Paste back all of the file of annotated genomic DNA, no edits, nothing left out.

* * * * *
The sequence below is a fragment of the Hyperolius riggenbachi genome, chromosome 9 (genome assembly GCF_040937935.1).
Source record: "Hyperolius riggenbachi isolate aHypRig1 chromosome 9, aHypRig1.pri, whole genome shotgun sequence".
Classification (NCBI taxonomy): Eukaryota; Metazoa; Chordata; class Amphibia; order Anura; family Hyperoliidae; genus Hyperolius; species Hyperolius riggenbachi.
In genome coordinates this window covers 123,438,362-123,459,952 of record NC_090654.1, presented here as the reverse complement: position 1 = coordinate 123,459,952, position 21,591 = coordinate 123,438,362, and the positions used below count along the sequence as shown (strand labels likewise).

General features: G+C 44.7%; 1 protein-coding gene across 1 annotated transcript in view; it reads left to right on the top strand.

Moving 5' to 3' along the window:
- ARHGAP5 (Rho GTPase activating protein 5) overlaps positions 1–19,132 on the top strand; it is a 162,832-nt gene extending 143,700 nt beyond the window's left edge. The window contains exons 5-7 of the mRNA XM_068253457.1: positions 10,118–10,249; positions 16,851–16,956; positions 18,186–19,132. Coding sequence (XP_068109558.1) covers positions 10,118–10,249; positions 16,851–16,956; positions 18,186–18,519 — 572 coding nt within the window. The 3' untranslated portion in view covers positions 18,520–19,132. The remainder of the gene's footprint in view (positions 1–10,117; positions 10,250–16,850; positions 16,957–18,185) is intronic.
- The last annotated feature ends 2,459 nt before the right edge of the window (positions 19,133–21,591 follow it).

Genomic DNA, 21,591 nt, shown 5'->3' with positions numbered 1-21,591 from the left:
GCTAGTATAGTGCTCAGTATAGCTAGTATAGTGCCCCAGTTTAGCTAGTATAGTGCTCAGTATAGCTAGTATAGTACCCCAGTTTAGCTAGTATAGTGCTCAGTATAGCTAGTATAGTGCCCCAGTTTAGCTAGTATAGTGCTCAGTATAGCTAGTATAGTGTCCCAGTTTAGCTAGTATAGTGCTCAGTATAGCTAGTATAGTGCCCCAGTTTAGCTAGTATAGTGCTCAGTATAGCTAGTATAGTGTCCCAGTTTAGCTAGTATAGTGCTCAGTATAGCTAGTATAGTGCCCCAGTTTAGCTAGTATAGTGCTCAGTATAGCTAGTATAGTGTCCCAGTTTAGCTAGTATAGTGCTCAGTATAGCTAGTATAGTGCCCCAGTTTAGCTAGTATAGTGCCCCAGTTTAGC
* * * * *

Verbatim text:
The sequence below is a fragment of the Hyperolius riggenbachi genome, chromosome 9 (genome assembly GCF_040937935.1).
Source record: "Hyperolius riggenbachi isolate aHypRig1 chromosome 9, aHypRig1.pri, whole genome shotgun sequence".
Classification (NCBI taxonomy): Eukaryota; Metazoa; Chordata; class Amphibia; order Anura; family Hyperoliidae; genus Hyperolius; species Hyperolius riggenbachi.
In genome coordinates this window covers 123,438,362-123,459,952 of record NC_090654.1, presented here as the reverse complement: position 1 = coordinate 123,459,952, position 21,591 = coordinate 123,438,362, and the positions used below count along the sequence as shown (strand labels likewise).

General features: G+C 44.7%; 1 protein-coding gene across 1 annotated transcript in view; it reads left to right on the top strand.

Moving 5' to 3' along the window:
- ARHGAP5 (Rho GTPase activating protein 5) overlaps positions 1–19,132 on the top strand; it is a 162,832-nt gene extending 143,700 nt beyond the window's left edge. The window contains exons 5-7 of the mRNA XM_068253457.1: positions 10,118–10,249; positions 16,851–16,956; positions 18,186–19,132. Coding sequence (XP_068109558.1) covers positions 10,118–10,249; positions 16,851–16,956; positions 18,186–18,519 — 572 coding nt within the window. The 3' untranslated portion in view covers positions 18,520–19,132. The remainder of the gene's footprint in view (positions 1–10,117; positions 10,250–16,850; positions 16,957–18,185) is intronic.
- The last annotated feature ends 2,459 nt before the right edge of the window (positions 19,133–21,591 follow it).

Genomic DNA, 21,591 nt, shown 5'->3' with positions numbered 1-21,591 from the left:
GCTAGTATAGTGCTCAGTATAGCTAGTATAGTGCCCCAGTTTAGCTAGTATAGTGCTCAGTATAGCTAGTATAGTACCCCAGTTTAGCTAGTATAGTGCTCAGTATAGCTAGTATAGTGCCCCAGTTTAGCTAGTATAGTGCTCAGTATAGCTAGTATAGTGTCCCAGTTTAGCTAGTATAGTGCTCAGTATAGCTAGTATAGTGCCCCAGTTTAGCTAGTATAGTGCTCAGTATAGCTAGTATAGTGTCCCAGTTTAGCTAGTATAGTGCTCAGTATAGCTAGTATAGTGCCCCAGTTTAGCTAGTATAGTGCTCAGTATAGCTAGTATAGTGTCCCAGTTTAGCTAGTATAGTGCTCAGTATAGCTAGTATAGTGCCCCAGTTTAGCTAGTATAGTGCCCCAGTTTAGC